This article was published by The McAlvany Intelligence Advisor on Friday, November 30, 2018:
With just two words – “just below” – Fed Chair Jerome Powell gave Wall Street what it was hoping to hear on Wednesday: a step back from his “we’re a long way from neutral” comments in early October. Wall Street finished the day higher by more than two percent. Here’s what Powell said that triggered the relief rally:
Interest rates are still low by historical standards, and they remain just below [emphasis added] the broad range of estimates of the level that would be neutral for the economy – that is, neither speeding up nor slowing down growth.
That’s a very long way from his previous comments that took 2,500 points off the Dow in the weeks following their issuance.
Nearly all the conversation was about Powell’s words, which were, according to Robert Pavlik, chief investment officer at SlateStone Wealth, “exactly what the market was expecting to hear. Obviously it has to do with the market reaction to his previous comments. He had to walk [them] back.”
There was much discussion over just what he meant by “neutral.” Two weeks ago, Charles Evans, the president of the Chicago Federal Reserve Bank who also sits on the Fed’s Federal Open Market Committee, didn’t know what “neutral” meant: “Evans told his audience [in Chicago a week earlier] that ‘interest rates could comfortably run above the so-called “neutral rate” but added afterwards that that is a “vague” notion.
A “vague” notion? The Fed is striving to hit a target but doesn’t even know what that target is? What remarkable hubris! What astonishing self-aggrandizement! As Peter Boockvar, chief investment officer at Bleakley Advisory Group, noted, “It’s a word game.”
It’s much more than a word game. The conversation carefully steps around any discussion of the Fed’s origins, or its enabling of the Great Recession, or its almost complete destruction of the U.S. currency’s purchasing power. Even the Wikipedia entry on the criticism of the Fed avoids any mention of the conspiracy that launched America’s central bank.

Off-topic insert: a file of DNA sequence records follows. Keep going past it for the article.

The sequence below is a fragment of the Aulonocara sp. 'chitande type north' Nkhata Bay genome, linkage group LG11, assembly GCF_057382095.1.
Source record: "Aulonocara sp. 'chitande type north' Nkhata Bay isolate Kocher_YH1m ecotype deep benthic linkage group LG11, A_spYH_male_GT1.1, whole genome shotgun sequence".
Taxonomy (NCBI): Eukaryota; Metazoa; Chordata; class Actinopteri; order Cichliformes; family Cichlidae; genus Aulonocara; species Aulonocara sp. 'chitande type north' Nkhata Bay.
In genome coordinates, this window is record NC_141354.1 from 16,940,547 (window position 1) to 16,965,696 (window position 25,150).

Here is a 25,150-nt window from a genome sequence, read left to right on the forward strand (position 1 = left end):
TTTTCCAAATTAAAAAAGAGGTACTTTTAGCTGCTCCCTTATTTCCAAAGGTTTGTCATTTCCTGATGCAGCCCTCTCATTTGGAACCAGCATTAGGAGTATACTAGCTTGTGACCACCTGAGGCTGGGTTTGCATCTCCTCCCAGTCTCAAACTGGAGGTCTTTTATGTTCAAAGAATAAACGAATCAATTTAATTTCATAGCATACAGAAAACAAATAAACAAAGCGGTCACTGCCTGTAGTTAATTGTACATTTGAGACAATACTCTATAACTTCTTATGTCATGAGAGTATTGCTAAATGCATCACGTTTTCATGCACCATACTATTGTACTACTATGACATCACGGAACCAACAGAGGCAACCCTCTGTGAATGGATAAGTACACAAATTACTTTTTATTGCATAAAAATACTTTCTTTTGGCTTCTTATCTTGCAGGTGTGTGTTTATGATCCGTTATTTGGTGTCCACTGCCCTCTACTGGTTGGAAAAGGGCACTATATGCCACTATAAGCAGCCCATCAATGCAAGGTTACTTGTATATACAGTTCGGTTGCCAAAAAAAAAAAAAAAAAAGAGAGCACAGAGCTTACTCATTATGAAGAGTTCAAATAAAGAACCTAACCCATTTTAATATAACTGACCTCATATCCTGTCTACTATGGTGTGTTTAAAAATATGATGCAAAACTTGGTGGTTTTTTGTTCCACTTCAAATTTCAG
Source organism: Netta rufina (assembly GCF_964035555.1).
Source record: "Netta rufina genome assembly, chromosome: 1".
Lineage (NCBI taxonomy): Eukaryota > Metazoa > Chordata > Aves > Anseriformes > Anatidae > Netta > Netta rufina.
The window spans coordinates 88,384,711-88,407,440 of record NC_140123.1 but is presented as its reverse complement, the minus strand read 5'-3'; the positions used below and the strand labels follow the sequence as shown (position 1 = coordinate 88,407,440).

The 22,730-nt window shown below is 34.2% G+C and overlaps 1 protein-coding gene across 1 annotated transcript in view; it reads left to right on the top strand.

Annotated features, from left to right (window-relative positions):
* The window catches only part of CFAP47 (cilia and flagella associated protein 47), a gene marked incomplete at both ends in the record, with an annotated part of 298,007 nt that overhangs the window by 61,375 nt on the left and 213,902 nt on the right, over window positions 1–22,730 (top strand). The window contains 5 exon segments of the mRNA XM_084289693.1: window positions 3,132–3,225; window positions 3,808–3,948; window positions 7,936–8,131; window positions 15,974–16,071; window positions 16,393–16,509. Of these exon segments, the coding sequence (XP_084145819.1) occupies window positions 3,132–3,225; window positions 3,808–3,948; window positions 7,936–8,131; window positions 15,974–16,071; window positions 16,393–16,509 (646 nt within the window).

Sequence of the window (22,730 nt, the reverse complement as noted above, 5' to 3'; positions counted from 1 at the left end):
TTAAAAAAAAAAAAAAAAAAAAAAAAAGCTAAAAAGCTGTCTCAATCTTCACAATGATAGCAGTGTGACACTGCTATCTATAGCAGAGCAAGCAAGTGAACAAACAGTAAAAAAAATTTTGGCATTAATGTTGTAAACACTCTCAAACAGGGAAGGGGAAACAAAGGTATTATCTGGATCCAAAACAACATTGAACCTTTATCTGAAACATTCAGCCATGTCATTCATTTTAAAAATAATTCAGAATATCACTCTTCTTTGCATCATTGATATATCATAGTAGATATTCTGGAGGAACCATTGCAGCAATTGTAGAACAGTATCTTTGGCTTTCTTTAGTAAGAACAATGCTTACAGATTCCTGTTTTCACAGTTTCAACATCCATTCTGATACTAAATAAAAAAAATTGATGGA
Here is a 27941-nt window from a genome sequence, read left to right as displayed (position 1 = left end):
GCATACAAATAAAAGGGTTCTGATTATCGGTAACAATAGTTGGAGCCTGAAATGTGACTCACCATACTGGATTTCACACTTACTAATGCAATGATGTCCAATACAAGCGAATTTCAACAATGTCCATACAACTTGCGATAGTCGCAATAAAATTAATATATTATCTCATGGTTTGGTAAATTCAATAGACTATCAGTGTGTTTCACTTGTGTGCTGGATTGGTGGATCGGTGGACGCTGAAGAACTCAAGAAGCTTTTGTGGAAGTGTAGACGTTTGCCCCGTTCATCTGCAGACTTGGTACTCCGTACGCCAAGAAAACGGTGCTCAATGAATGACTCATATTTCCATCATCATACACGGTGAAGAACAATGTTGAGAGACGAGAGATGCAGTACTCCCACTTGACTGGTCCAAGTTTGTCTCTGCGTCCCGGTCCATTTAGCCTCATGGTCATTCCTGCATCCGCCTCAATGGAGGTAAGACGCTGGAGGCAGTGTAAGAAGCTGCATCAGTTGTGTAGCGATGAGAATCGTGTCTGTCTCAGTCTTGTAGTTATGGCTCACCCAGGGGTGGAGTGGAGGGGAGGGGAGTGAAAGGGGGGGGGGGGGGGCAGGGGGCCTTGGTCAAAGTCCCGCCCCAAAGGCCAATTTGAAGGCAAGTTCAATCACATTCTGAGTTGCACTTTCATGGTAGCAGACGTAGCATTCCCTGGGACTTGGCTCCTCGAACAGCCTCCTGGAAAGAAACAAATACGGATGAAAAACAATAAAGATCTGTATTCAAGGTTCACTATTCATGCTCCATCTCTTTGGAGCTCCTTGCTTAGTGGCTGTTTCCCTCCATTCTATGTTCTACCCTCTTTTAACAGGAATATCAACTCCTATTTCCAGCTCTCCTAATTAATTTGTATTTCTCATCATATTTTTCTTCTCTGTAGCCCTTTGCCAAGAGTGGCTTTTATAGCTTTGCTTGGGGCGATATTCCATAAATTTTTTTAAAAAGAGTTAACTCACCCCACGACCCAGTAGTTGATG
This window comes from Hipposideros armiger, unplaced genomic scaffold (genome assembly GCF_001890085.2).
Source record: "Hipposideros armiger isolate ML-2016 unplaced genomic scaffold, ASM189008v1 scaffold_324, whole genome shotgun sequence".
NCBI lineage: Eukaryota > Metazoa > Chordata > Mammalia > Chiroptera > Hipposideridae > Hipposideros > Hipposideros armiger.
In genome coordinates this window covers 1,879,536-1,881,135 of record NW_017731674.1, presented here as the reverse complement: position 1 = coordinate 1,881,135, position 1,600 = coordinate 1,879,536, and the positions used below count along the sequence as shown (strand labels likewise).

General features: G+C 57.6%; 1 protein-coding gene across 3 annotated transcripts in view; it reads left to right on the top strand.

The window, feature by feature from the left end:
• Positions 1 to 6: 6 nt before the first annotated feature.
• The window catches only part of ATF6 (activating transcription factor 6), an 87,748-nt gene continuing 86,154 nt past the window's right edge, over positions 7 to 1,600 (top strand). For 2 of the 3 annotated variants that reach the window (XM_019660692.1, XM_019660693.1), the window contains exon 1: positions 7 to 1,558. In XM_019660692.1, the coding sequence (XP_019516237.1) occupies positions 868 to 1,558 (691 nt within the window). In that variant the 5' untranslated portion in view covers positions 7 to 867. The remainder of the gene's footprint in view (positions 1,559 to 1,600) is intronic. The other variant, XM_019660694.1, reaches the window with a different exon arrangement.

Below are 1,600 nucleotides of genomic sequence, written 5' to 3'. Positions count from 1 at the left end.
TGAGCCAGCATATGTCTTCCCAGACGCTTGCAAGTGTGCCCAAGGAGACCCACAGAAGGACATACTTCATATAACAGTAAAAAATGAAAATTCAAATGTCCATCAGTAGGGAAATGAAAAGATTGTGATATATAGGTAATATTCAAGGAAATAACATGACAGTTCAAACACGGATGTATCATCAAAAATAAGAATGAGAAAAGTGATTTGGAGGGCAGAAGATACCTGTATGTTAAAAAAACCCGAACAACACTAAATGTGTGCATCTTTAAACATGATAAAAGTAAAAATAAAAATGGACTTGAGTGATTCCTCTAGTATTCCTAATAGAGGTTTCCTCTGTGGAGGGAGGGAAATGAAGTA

Ed Griffin took years investigating the Fed’s background before publishing “The Creature from Jekyll Island.” In it, he makes clear just who was behind its creation, what their intentions were, and why they labored in secret to birth it. (See Sources below)
Rep. Louis T. McFadden spoke clearly about the devil’s child that was birthed in 1913. McFadden, who chaired the House Committee on Banking and Currency from 1920 to 1931, told the truth about the Fed in a notable speech he gave on the House floor in 1932:
Mr. Chairman, we have in this country one of the most corrupt institutions the world has ever seen. I refer to the Federal Reserve Board and the Federal Reserve Banks….
This evil institution has impoverished and ruined the people of the United States … through the corrupt practices of the moneyed vultures who control it.
McFadden was referring to the Fed’s policies that laid the groundwork for the Great Depression, from which the country didn’t recover for decades.
The Fed’s problem isn’t just constitutional, either. It’s a moral problem, as noted by Henry Hazlitt who said, “Moral rules which forbid mankind to hurt one another include wrongful interference with each other’s freedom.” The Fed’s deliberate interference in the financial markets affects everyone who participates in the economy. It affects everyone who borrows, spends, saves, or invests. It has all but destroyed the purchasing power of the currency. The FOMC’s decisions impact the behavior of virtually every living soul in the country.
There’s another problem altogether missing from today’s conversation over those “two words”: the implementation in 1913 of the fifth plank of the Communist Manifesto: “A centralization of credit in the hands of the state, by means of a national bank with state capital and an exclusive monopoly.” The Federal Reserve System, created by the Federal Reserve Act of Congress and signed into law by President Woodrow Wilson in 1913, is indeed such a “national bank,” which manipulates interest rates while claiming a monopoly over legal counterfeiting of the U.S. currency.
Let’s say it clearly. For all the talk about the Deep State, few commentators have included the Fed in their commentary. And yet the Fed was birthed by international bankers and remains firmly in their grip to this day. If that isn’t part of the Deep State, what is?
What’s remarkable is that, in the face of all of this destructive manipulation by the Fed, the United States economy is performing as well as it is. Brian Wesbury, chief economist at First Trust, wrote in its Monday Morning Outlook this week that the economy’s “fundamentals are very strong. Total [holiday] retail sales are likely to be up 6%+ this year over last year … the unemployment rate is 3.7 % … average hourly earnings are up 3.1% from a year ago, the fastest growth since 2009 … gas prices are down … household debts [are] the lowest relative to household assets since the mid-1980s … debt service [is] hovering near the lowest share of after-tax income since the early 1980s … we expect this to be reflected in continued robust gains in consumer spending in both November and December as well as the year ahead.”
There was a time, pre-Fed, when the U.S. economy was allowed to operate relatively unfettered. The U.S. economy doubled following the Civil War, and then doubled again. Economists calculated that the economy was growing at an average of between seven and 10 percent a year. Today hurrahs greet reports of an economy growing at three percent.
It’s been more than a hundred years since the Fed was fastened onto the U.S. economy. Imagine what the next hundred years would look like without it.
Assets.RealClear.com: Consumers Stay Strong